Since the dawn of time, human beings have been curious about death. Most of us have little time in our busy lives to think about the things that are important to us. Often, it s not until we have a personal experience that we give any serious thought to our own life and our mortality.
The Death Talker offers a common sense approach to the issues we should all be thinking about so we can live and die well. The personal stories and practical information provide a sensitive guide for exploring the stuff that matters to each of us and to help us have meaningful conversations with the people we love.
Molly Carlile AM has over twenty years experience as a specialist palliative care nurse, grief and bereavement counsellor and educator. More recently she has held senior executive roles in both palliative care and acute health, currently as Chief Executive Officer of a large metropolitan, community palliative care service.
Available from the Dementia Australia library
Being mortal / Atul Gawande (2014)
Medicine has triumphed in modern times, transforming the dangers of childbirth, injury, and disease from harrowing to manageable. But when it comes to the inescapable realities of aging and death, what medicine can do often runs counter to what it should.
Through eye-opening research and gripping stories of his own patients and family, Gawande reveals the suffering this dynamic has produced. Nursing homes, devoted above all to safety, battle with residents over the food they are allowed to eat and the choices they are allowed to make. Doctors, uncomfortable discussing patients’ anxieties about death, fall back on false hopes and treatments that are actually shortening lives instead of improving them.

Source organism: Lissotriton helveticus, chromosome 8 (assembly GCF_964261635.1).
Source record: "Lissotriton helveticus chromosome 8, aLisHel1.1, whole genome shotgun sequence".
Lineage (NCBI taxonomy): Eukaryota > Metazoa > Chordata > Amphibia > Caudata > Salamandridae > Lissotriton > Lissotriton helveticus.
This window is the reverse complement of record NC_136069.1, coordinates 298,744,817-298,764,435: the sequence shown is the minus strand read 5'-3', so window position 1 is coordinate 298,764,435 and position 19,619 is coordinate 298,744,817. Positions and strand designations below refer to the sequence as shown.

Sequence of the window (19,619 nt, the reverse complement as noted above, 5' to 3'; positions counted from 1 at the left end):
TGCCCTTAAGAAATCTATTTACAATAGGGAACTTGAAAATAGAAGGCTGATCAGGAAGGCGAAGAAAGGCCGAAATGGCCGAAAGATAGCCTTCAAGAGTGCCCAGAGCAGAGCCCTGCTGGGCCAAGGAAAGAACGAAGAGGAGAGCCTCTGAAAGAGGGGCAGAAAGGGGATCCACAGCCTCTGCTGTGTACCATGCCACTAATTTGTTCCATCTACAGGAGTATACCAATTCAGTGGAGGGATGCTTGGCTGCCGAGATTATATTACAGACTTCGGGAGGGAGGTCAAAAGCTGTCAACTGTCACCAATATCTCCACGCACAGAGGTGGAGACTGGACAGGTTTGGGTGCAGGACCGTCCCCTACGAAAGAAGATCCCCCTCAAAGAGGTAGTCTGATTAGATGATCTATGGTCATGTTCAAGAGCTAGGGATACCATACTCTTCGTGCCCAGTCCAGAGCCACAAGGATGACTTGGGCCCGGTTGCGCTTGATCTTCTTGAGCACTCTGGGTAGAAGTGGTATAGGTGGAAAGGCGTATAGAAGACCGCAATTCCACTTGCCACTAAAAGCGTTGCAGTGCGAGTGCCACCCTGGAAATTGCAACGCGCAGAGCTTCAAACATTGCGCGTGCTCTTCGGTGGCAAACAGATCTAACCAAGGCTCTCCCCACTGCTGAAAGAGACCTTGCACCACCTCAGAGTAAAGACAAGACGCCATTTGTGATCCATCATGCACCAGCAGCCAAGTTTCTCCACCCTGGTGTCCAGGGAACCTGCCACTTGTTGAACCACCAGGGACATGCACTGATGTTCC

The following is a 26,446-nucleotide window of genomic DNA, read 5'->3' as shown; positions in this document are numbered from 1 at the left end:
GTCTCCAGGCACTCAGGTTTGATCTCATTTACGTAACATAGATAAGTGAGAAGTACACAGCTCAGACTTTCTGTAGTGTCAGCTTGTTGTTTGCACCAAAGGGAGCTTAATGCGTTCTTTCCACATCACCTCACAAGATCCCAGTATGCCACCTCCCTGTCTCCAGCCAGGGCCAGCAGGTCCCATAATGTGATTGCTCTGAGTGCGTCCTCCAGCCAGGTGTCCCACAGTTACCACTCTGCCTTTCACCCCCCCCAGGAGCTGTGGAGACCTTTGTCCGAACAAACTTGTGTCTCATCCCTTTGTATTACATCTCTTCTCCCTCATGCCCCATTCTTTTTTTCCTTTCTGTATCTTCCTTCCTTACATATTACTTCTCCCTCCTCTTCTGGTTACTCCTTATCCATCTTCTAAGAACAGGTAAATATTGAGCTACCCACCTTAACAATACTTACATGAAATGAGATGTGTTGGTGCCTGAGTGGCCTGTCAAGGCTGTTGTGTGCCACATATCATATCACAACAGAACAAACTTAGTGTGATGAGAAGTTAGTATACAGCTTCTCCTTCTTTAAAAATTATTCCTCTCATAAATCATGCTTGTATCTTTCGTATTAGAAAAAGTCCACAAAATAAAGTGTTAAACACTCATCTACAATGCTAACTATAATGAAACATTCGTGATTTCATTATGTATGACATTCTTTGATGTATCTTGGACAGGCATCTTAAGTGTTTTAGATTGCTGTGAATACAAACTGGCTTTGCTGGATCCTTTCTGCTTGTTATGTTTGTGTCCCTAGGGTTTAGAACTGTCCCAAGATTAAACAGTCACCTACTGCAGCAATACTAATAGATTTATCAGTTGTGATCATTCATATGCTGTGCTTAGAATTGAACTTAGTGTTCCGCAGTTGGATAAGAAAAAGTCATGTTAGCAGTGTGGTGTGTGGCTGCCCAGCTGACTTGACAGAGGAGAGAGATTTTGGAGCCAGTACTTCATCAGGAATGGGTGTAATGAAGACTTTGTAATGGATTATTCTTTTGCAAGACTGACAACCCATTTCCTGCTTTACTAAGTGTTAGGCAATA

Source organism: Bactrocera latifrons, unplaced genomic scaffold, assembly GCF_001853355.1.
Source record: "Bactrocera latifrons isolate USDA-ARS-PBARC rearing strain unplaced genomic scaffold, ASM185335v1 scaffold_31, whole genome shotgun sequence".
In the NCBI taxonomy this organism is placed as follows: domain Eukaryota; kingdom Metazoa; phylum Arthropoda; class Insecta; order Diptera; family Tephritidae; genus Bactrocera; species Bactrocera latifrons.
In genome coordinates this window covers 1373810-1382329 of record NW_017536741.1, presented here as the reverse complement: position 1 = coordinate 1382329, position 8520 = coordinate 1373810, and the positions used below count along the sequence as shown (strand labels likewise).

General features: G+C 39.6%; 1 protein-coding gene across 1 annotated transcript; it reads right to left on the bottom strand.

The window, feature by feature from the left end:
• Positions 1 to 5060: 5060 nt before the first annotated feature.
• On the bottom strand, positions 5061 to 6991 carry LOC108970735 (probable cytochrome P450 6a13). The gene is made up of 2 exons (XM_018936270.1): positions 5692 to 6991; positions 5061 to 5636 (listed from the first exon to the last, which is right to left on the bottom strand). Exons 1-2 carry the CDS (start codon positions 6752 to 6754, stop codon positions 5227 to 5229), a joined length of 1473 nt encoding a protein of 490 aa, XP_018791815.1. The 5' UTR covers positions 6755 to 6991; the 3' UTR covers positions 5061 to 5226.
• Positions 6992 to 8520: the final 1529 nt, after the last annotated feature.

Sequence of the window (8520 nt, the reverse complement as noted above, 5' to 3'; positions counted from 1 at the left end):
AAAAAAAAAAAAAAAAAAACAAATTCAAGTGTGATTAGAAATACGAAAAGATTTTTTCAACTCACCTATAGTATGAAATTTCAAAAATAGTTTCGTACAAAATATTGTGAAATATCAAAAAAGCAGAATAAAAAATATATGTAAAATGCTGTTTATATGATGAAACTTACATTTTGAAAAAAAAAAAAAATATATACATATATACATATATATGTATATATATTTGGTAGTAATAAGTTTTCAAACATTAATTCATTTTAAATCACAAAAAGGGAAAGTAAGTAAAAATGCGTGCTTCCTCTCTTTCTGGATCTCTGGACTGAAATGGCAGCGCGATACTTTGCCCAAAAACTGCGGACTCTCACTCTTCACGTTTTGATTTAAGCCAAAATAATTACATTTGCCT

In his bestselling books, Atul Gawande, a practicing surgeon, has fearlessly revealed the struggles of his profession. Now he examines its ultimate limitations and failures-in his own practices as well as others’-as life draws to a close. Riveting, honest, and humane, Being Mortal shows how the ultimate goal is not a good death but a good life-all the way to the very end.
A Good Life to the End Taking control of our inevitable journey through ageing and death / Ken Hillman (2017)
A huge majority of people at the end of their lives want to die at home, but only a small number manage to do this. This vital book asks why.
Professor Ken Hillman has worked in intensive care since its inception. But he is appalled by the way the ICU has become a place where the frail, soon-to-die and dying are given unnecessary operations and life-prolonging treatments without their wishes being taken into account.
A Good Life to the End will embolden and equip us to ask about the options that doctors in hospital should offer us but mostly don’t. It lets us know that there are other, gentler options for patients and their loved ones that can be much more sympathetic to the final wishes of most people facing the end of their lives.
Website : Dying to talk – Palliative Care Australia
Dying to Talk aims to reach into the community to normalise dying in Australia and to help Australians work out what’s right for them at the end of their lives. Having a conversation with your loved ones about your end-of-life wishes will help them to make decisions on your behalf should you be unable to communicate your wishes. The Dying to Talk Discussion Starter guides you through talking with your loved ones.